Tailgating takes off

At stadiums around the country, some of the most exciting fall sport action is taking place in the parking lots. That’s where fans -- more specifically, the tailgaters -- are bringing the art of outdoor entertaining to a new level.

Tailgating has kicked off in ways that sometimes boggle the imagination -- trailers outfitted with $18,000 smokers and full-service bars aren’t an unusual sight outside any given stadium come the weekend.

And retailers have not ignored the trend.

Both Home Depot and Lowe’s ran promotions this fall on coolers and special grills, tying them into the tailgating phenomenon.

“We’ve had a great fall in tailgating,” said Steven Benoff, a grills product merchant with Home Depot. “We introduced a brand new tailgating grill, a four-burner stainless steel grill that you can fold down into your vehicle when you’re finished using it. We did a ‘special buy’ on the tailgate grill on the cover of our ad circular just prior to Labor Day, and we did an endcap.” Benoff pointed out that ancillary items to grills -- folding chairs, pop-up awnings, grill tools and coolers -- are part of the appeal in marketing tailgating items.

Tailgaters represent a demographic that has the tendency to self-advertise as well -- that is, numerous blogs, social networking sites and photo collections online give tailgaters the opportunity to show off their elaborate parking lot parties. Web sites for groups like the American Tailgaters Association and blogs with names like “The Ultimate Tailgaters” offer barbecue recipes, photos and potshots from fans of rival teams.

Sometimes hardware merchants cross over into the category of fans. In the case of Trent Boyd, manager of Handy Hardware dealer Goodwood Hardware & Outdoors in Baton Rouge, La., one of the store’s biggest fall categories is also a favorite with the employees. “We cook jumbalayas. We cook gumbos,” said store representative and Trent’s wife Vickie.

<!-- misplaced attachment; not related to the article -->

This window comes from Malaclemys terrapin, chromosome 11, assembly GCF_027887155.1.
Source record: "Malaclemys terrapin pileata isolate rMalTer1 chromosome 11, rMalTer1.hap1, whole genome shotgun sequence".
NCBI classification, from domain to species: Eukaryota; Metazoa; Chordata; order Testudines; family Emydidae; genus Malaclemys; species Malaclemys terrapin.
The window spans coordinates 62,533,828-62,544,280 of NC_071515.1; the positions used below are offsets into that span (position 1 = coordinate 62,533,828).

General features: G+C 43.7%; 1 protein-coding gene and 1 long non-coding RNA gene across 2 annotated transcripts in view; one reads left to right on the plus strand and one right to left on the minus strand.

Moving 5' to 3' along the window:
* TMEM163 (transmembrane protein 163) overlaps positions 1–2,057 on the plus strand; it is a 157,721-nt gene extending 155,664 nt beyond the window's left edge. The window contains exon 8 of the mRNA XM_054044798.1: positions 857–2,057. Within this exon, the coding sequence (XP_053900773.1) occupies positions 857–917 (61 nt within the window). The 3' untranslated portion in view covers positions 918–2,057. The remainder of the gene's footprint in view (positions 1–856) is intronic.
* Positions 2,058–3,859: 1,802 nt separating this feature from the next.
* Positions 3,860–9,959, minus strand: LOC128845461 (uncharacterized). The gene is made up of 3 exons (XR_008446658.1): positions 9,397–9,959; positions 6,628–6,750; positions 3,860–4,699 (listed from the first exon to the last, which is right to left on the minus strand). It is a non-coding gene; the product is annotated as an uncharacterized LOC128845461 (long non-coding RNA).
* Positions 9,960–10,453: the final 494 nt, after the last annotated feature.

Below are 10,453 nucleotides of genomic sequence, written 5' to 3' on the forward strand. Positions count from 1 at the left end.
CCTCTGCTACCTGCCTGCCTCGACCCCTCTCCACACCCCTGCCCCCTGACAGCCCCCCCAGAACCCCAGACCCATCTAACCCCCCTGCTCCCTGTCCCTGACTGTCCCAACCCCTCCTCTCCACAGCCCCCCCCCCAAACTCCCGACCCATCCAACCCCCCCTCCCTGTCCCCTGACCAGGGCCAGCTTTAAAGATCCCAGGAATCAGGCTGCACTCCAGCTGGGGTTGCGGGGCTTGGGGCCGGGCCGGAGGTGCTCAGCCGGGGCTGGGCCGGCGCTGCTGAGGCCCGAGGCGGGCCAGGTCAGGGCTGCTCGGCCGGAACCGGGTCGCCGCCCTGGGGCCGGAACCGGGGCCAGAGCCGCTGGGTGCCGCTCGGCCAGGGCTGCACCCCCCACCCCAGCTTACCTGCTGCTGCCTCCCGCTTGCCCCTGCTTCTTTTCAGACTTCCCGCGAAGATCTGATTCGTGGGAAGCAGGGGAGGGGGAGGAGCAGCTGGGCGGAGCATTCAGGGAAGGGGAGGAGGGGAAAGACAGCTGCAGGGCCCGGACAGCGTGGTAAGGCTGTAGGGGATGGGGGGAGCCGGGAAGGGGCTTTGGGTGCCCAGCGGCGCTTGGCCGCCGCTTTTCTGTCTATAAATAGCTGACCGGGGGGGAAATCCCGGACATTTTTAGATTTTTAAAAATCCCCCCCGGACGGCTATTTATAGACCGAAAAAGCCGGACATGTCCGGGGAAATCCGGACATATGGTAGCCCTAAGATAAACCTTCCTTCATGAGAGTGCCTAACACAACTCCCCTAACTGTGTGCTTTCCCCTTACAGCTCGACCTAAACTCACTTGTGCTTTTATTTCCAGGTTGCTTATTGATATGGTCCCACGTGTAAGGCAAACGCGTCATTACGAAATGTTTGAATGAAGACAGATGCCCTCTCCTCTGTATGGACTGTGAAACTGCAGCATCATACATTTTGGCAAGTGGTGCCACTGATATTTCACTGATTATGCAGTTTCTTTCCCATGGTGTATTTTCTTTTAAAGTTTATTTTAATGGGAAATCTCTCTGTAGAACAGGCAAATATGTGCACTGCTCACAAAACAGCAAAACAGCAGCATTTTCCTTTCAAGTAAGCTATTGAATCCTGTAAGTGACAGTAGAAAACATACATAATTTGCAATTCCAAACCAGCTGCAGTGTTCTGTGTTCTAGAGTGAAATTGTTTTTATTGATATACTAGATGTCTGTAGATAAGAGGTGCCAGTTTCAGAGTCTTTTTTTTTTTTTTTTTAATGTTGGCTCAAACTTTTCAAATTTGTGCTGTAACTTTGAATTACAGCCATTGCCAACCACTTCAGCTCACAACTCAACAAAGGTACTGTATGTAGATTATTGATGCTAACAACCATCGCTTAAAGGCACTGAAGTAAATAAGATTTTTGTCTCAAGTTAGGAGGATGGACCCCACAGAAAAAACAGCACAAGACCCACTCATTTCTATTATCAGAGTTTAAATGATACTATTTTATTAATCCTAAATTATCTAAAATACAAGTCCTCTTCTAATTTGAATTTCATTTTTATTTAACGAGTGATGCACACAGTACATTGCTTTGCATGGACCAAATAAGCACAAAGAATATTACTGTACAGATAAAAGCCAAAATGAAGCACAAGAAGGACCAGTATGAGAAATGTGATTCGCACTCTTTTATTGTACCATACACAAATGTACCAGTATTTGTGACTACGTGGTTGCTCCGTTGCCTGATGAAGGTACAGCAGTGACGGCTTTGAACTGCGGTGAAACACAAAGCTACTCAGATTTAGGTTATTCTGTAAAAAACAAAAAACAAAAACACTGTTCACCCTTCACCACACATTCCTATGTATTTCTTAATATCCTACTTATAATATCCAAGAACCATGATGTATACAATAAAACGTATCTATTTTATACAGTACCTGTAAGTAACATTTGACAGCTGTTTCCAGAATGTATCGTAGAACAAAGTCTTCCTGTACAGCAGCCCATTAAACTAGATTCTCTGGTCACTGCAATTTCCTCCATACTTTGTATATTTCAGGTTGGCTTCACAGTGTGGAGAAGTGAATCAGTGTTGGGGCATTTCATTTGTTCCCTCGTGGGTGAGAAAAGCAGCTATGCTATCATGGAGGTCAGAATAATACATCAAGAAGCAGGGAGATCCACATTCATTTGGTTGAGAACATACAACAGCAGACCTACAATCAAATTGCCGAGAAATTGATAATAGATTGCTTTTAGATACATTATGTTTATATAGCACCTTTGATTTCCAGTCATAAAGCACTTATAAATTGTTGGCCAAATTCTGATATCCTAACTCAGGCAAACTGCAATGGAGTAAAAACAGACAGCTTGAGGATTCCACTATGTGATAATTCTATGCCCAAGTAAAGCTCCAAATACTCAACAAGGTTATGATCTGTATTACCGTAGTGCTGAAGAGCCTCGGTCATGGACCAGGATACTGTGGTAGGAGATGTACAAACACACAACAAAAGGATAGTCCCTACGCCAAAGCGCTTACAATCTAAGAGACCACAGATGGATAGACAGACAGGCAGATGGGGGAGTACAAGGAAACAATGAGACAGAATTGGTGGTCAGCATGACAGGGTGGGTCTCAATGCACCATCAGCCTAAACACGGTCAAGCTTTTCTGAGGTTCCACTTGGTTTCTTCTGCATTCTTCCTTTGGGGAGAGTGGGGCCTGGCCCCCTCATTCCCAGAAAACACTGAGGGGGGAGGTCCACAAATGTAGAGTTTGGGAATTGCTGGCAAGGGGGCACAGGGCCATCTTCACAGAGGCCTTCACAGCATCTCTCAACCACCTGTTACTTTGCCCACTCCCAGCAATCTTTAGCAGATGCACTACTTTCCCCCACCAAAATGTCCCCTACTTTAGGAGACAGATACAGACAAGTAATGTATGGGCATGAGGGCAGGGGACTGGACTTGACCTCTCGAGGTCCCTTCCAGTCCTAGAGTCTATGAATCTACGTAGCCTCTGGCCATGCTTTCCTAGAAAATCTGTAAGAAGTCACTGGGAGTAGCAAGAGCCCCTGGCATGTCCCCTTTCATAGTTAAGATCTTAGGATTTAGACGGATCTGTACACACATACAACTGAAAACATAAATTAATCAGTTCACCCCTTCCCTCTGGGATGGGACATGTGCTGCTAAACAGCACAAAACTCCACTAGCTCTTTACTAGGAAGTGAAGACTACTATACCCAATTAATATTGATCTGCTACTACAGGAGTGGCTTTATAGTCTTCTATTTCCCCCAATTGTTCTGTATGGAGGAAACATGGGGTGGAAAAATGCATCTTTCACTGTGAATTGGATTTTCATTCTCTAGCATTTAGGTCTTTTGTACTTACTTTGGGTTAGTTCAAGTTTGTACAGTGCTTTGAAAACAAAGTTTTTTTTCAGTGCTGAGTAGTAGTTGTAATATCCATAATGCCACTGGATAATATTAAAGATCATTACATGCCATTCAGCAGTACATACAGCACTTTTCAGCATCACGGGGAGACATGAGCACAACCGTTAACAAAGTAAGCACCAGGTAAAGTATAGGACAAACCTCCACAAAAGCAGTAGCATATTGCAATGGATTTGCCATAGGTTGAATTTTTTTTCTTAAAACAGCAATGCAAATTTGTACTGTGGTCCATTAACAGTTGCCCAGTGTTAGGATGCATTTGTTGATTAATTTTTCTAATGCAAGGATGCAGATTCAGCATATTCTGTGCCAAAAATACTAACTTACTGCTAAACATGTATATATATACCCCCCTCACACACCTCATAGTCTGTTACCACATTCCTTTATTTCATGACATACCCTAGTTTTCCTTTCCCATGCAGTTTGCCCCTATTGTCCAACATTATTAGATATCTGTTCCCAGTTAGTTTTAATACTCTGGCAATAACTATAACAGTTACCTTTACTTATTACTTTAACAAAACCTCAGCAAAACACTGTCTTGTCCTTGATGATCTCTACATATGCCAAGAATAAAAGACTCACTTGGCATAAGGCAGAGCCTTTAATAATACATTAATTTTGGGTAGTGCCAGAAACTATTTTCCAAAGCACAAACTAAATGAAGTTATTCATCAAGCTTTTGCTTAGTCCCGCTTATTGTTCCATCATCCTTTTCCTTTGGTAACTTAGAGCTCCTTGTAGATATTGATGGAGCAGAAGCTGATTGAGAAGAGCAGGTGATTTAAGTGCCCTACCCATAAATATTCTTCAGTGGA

But it’s not just about having fun -- the Boyds use the opportunity to network and make business contacts with other members of the community. People tend to walk around and visit numerous tailgating spots, Boyd explained, and it’s easy to meet people because everyone shares a fervent love for LSU football.

About four years ago, Goodwood Hardware devoted a small four-foot section to outdoor cooking niche products. Since that time, the section has grown to an approximately 1,000-square-foot niche products space, for everything from small Weber grills to LSU flags to higher-end outdoor kitchen appliances from Viking.

“One of our newest ones is a hammock chair that hooks onto a trailer hitch,” Boyd said.

At McGuckin Hardware, an independent dealer north of Denver, outdoor and seasonal merchandise buyer Bruce Ramp sees most interest from University of Colorado fans, with a smattering of Denver Broncos tailgaters thrown in for good measure.

At McGuckin, the products that are most popular for tailgating are the more practical items.

“It isn’t so much the branded stuff -- more like small collapsible folding tables, small barbecues with a screw-on cylinder,” Ramp said. “Of course, there are the flag poles and banners with the CU logo on them.”

To read more about what tailgating products are hot and how best to market them, read the Oct. 22 issue of Home Channel News magazine. For subscription information, click here.

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